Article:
• The Scheme will improve the economic wellbeing of the Westland District and West Coast region by increasing employment, incomes and expenditure in the Westland District and West Coast economies during the Scheme’s construction and, to a lesser extent, during the Scheme's operation.
  • During construction increased spending on associated goods and services for the project plus Indirect economic effects (i.e. multiplier effects) could potentially create additional jobs and result in additional spending within the region.
  • Once operational, while minimal staff requirements, the facility will continue to use local contractors and resources for maintenance and infrastructure purposes.
  • Improvements in electricity supply, self-sufficiency and security of supply will help sustain employment in the key growth sectors for the Westland District and West Coast regional economies by providing increased confidence for business investment in Westland and on the West Coast through a more reliable and cost effective electricity supply.
  • Provides long term benefit for current and future generations on the West Coast.


  • The wealth of information that has been gathered during the investigations of the Scheme provides a wide range of new information with regard to the Waitaha Catchment’s natural and recreational values that were previously unknown or not investigated, e.g. the existence of a significant long tail bat population, that koaro are the only fish species above Morgan Gorge.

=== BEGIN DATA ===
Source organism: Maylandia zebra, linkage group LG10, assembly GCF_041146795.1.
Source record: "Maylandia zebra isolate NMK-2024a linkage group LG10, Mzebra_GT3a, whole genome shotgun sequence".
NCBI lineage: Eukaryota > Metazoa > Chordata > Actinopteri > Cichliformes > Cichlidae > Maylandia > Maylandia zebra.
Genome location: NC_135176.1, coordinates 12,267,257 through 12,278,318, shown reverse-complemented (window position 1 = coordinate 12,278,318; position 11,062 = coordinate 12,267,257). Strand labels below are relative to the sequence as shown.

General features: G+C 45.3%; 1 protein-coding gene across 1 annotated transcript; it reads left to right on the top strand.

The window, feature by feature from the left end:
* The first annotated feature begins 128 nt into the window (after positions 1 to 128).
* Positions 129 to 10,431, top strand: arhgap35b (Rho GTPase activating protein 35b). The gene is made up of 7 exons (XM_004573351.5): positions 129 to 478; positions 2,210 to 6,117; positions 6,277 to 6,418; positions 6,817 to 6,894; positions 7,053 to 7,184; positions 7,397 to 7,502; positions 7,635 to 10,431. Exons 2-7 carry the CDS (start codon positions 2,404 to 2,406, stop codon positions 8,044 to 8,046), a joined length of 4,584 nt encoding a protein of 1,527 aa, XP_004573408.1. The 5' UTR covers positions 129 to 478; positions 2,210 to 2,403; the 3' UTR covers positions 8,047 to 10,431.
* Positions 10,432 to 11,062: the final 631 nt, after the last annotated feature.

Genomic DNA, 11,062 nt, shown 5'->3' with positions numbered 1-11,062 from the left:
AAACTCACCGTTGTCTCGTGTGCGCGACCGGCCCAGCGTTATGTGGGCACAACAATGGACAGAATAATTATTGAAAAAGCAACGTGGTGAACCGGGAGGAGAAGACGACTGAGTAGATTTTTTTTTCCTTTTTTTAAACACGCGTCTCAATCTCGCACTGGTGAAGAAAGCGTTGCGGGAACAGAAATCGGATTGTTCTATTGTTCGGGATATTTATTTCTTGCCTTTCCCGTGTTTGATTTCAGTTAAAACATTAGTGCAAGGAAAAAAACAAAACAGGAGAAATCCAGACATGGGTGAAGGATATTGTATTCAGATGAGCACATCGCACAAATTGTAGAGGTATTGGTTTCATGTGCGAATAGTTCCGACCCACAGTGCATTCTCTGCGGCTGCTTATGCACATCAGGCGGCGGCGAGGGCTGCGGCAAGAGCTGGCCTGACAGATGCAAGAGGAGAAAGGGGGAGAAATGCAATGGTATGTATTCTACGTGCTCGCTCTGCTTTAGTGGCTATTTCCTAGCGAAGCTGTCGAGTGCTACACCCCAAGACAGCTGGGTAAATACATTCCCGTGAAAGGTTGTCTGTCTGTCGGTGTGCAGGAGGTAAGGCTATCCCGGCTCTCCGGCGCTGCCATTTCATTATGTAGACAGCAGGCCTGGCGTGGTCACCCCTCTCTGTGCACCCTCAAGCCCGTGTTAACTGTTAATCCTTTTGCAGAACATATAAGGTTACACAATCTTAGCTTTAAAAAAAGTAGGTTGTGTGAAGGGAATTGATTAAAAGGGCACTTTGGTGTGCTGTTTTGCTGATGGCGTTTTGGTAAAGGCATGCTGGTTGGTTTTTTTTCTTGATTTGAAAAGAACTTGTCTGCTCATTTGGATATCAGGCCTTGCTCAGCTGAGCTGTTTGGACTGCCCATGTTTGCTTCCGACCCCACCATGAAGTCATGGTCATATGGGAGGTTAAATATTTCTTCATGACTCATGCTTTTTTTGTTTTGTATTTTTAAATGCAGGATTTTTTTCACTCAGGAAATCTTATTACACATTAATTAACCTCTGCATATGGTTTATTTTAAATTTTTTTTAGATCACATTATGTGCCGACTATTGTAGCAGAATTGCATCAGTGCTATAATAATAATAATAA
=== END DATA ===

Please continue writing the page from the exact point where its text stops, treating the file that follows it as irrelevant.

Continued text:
• A significant level of information has been developed to assist with the understanding and possible management of the blue duck population on the Waitaha River.
  • The cataloguing and recording of vegetation, invertebrates, avifauna, aquatic plants and invertebrates, fish, blue duck can be added to the relevant inventories (for example, freshwater ecosystems) in the West Coast Tai Poutini Conservancy.
  • The range of highly detailed information can be utilised to assist in understanding and managing the dynamics of ecological systems in the region and can be of use in enhanced decision making and future management of natural heritage values, including threatened species.


  • A run-of-river scheme has a very small environmental footprint, and retains the ecological intactness of the area.
  • Potential for Improved walking access into Kiwi Flat which may increase visitors to the area.
  • Increased, and publicly available, information on the river for recreational users of the area.
  • Potential to improve the habitat for blue duck and other species, through weed and pest management or other enhancement projects (e.g. WHIONE).


Where can I get more information about this proposal?

This summary information is discussed in more detail in the Concession Application and AEE report which is also available on the Westpower website. All of the reports referred to in this summary are included in the Concession Application and AEE.